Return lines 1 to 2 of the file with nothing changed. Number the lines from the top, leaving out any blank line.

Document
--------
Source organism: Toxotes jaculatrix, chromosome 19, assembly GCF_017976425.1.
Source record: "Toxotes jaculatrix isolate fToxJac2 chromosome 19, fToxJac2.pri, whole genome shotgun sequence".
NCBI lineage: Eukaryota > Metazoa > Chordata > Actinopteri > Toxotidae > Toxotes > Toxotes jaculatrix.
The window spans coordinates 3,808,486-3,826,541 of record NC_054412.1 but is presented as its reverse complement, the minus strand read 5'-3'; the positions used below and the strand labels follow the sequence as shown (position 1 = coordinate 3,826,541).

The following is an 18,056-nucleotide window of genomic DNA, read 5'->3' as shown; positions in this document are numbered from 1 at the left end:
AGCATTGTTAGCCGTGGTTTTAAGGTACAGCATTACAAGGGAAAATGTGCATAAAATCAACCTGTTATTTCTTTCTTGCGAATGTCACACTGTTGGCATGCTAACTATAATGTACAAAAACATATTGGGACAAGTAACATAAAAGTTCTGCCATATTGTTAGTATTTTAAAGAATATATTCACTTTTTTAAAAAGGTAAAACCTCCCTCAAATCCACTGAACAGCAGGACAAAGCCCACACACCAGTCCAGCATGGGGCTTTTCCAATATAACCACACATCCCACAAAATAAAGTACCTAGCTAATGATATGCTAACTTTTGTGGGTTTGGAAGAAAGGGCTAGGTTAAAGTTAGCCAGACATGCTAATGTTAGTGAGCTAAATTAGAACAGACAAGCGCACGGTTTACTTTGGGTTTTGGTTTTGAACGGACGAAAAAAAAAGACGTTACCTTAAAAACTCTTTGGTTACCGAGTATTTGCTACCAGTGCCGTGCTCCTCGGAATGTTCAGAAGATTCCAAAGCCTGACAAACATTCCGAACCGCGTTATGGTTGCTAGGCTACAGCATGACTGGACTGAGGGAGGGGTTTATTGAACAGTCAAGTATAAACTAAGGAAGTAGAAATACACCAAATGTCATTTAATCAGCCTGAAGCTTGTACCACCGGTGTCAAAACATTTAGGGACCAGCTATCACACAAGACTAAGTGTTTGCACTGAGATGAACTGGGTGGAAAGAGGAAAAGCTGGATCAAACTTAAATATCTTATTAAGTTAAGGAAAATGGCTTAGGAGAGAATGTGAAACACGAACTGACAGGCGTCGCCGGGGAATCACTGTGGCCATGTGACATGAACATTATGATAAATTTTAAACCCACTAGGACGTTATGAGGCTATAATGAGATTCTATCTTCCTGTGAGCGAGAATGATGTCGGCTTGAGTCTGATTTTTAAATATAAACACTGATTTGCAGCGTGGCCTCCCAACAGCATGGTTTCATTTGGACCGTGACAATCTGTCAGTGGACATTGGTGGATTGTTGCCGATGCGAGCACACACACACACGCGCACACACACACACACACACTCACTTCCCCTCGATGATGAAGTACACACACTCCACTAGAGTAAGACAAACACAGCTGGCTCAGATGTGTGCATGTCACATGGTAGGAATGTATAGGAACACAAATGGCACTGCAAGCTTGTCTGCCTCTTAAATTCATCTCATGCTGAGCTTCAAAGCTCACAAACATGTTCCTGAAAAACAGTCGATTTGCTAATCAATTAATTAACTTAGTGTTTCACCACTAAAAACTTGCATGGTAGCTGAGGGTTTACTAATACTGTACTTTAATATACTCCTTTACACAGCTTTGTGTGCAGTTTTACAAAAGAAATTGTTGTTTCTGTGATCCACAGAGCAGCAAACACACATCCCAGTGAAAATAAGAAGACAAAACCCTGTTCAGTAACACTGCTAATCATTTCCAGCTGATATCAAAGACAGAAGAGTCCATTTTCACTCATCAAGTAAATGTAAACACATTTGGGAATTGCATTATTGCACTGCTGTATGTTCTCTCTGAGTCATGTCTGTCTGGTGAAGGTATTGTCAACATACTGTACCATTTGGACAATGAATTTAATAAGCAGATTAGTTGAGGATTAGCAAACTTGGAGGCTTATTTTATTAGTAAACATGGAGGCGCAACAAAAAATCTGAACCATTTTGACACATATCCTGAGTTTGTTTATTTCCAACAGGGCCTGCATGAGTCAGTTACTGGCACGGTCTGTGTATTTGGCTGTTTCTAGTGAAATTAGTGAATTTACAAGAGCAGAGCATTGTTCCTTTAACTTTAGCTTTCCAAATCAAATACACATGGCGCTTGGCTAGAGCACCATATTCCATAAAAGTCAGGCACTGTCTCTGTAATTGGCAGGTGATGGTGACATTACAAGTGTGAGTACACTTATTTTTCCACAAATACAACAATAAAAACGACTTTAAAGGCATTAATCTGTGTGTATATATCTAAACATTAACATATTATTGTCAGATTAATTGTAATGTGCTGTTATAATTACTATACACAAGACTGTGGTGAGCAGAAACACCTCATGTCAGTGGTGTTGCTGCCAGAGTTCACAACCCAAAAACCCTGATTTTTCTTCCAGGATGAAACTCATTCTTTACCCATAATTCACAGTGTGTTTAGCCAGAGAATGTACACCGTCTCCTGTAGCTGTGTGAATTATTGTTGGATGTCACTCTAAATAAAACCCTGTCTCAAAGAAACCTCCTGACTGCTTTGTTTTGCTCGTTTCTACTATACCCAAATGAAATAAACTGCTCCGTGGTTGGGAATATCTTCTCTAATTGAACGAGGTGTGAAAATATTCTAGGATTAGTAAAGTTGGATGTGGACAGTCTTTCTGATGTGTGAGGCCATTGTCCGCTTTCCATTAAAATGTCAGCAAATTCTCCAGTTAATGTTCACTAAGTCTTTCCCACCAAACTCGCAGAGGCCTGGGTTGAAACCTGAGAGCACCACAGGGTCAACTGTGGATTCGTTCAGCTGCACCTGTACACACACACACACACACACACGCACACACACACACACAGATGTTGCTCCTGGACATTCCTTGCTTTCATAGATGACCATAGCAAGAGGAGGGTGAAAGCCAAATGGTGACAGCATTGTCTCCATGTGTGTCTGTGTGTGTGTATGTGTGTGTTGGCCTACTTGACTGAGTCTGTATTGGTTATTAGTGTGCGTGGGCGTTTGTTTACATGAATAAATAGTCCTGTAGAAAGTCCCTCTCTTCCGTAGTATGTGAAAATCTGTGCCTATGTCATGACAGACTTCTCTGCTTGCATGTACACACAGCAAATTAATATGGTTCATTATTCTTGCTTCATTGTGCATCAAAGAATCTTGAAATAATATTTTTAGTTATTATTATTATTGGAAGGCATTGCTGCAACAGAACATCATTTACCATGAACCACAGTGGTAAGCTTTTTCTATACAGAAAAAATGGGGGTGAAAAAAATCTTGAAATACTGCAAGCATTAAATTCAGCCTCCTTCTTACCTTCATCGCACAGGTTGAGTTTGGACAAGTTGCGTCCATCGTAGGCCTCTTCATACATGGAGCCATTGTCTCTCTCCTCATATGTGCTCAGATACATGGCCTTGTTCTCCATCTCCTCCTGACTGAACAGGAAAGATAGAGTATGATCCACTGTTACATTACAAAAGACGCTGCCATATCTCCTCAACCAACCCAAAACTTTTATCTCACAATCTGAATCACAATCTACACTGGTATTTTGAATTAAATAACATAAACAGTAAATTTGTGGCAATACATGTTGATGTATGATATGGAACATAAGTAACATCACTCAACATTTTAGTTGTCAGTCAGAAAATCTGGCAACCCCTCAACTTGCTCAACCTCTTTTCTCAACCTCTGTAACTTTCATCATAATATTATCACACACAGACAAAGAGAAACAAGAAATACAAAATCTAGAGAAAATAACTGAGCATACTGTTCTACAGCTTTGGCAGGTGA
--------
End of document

Source organism: Toxotes jaculatrix, chromosome 19, assembly GCF_017976425.1.
Source record: "Toxotes jaculatrix isolate fToxJac2 chromosome 19, fToxJac2.pri, whole genome shotgun sequence".